PLAYBILL ON OPENING NIGHT: Hamlet Hail Jude

By Harry Haun
07 Oct 2009

Hamlet star Jude Law; guests Natalie Portman, Sam Mendes and Barbara Walters
Hamlet star Jude Law; guests Natalie Portman, Sam Mendes and Barbara Walters
Photo by Aubrey Reuben

Meet the first-nighters of Broadway's new production of Hamlet starring Jude Law.

*

He broods, he plots, he ponders, he hates royally, he sneers, he snarls, he mourns, he moans, he gives acting lessons (boy, does he ever!), he woos, he hallucinates, he reads, he rages, he rants, he thrusts, he parries he really does fence he mimics, he meditates, he runs, he crumbles and, at the curtain call (there were three), for the first time all night, he flashes that much-underused megawatt smile. The only thing Jude Law didn't do Oct. 6, when he opened at the Broadhurst as Broadway's 66th and latest Hamlet, was talk to the press.

Mind you, he posed obligingly for the paparazzi when he arrived (early and still highly energized) at the after-party held at Gotham Hall, a former bank which, with its stately pillars and massive rotunda, always looks like the scene of the crime in Shakespeare's Julius Caesar. He glad-handed his way to the middle of the room, giving and receiving hugs, chatting up this one and that one, fielding compliments like roses tossed at him and finally settling down to a long evening's meal, constantly interrupted by congratulations between bites. It was indeed his party, and he was its epicenter, surrounded by rows of fans at least four deep.

The muzzled press drank in this happy spectacle gratefully. Only a trusted few were invited, and the trust weighed a ton as the evening wore on. It seems that our star is tabloid fodder these days, so, rather than run the risk of any embarrassing questions that could upstage the serious acting that had just taken place, the entire cast was barred from interviews.



The entire cast! That's a little like young Fortinbras arriving at corpse-strewn Elsinore and finding nobody to talk to, only maybe a bit more socially awkward.

It was "the new cast system," and the press played it out as best we could, sometimes finding ourselves in the drink line next to Claudius (Kevin R. McNally) or Polonius (Ron Cook) or watching from afar at Gertrude (Geraldine James) being regaled by a gaggle of friends. Laertes (Gwilym Lee) and Horatio (Matt Ryan) would brush by without a peep from me.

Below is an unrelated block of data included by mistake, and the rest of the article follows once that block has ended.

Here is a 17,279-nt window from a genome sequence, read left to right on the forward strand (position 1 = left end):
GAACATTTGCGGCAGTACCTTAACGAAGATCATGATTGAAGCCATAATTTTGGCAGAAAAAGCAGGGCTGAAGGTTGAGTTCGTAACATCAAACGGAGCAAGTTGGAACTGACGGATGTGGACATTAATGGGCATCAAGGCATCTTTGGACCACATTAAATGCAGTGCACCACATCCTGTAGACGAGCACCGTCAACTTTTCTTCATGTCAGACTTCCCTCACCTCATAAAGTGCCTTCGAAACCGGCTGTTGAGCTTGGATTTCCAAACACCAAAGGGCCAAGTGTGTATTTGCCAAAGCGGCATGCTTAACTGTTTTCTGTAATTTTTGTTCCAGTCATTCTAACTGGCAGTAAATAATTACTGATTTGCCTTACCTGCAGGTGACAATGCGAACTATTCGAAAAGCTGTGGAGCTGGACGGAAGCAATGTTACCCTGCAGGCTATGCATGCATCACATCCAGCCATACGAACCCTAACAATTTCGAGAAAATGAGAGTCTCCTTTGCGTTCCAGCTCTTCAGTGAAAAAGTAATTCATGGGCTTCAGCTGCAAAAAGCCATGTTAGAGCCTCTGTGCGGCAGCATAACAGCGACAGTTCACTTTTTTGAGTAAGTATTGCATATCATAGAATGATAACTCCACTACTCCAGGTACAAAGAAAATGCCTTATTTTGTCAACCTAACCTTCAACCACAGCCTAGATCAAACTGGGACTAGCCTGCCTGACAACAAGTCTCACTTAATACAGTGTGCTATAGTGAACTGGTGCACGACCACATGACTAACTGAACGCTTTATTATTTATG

But it was asking too much to find Guildenstern (Harry Attwell) sitting alone at a table and not go by shouting "I thought you were dead!" He smiled and shot a thumb's up. And I did speak with Peter Eyre, a previous Broadway Polonius who, this time out, drew a pair of kings (The Player King and the deceased one) and gave them a plummy accounting. We had met once before when he did Terre Haute Off-Broadway, and we discussed the imminent return to New York from London of a mutual friend, producer Kit Valerie Plaschkes.

Mercifully, the cast ban didn't apply to Michael Grandage, who directed them and, otherwise, is artistic director of London's Donmar Warehouse from whence cometh this Hamlet. "It came together," he said, "as part of the big West End season a year and a half ago when we were planning to take over a West End theatre the Wyndham so we were looking for four productions and four leading actors. We were going to do and did eventually do them in the West End.

View the Entire Photo Gallery
Jude Law
Photo by Aubrey Reuben
"It came about because Kenneth Branagh brought Jude to the table. Kenneth Branagh and I worked on Ivanov together, and he was going to direct Jude's Hamlet, but he had to go and do a movie, and I stepped in." A lucky step, that. "Jude is possibly one of the nicest people I have ever directed in my career, one of the truly great people. He's easy to direct. He's easy because he approaches it with such a refreshing attitude: Every single night has to be new. It has to be minted fresh for that audience so, if he gets a very good laugh one night, he doesn't try to recreate it the next. He just goes for whatever is."

Grandage returns to London immediately, leaving the show to run its limited course of 12 weeks. "Actually four of them have already happened, so we've got about seven more weeks left." (It's to close Dec. 6.) Work awaits at the Warehouse: "I'm doing a new play by the American writer, John Logan, called Red. It's about Mark Rothko, the abstract expressionist, and we're doing that at the Donmar with Alfred Molina and Eddie Redmayne in December." Continued...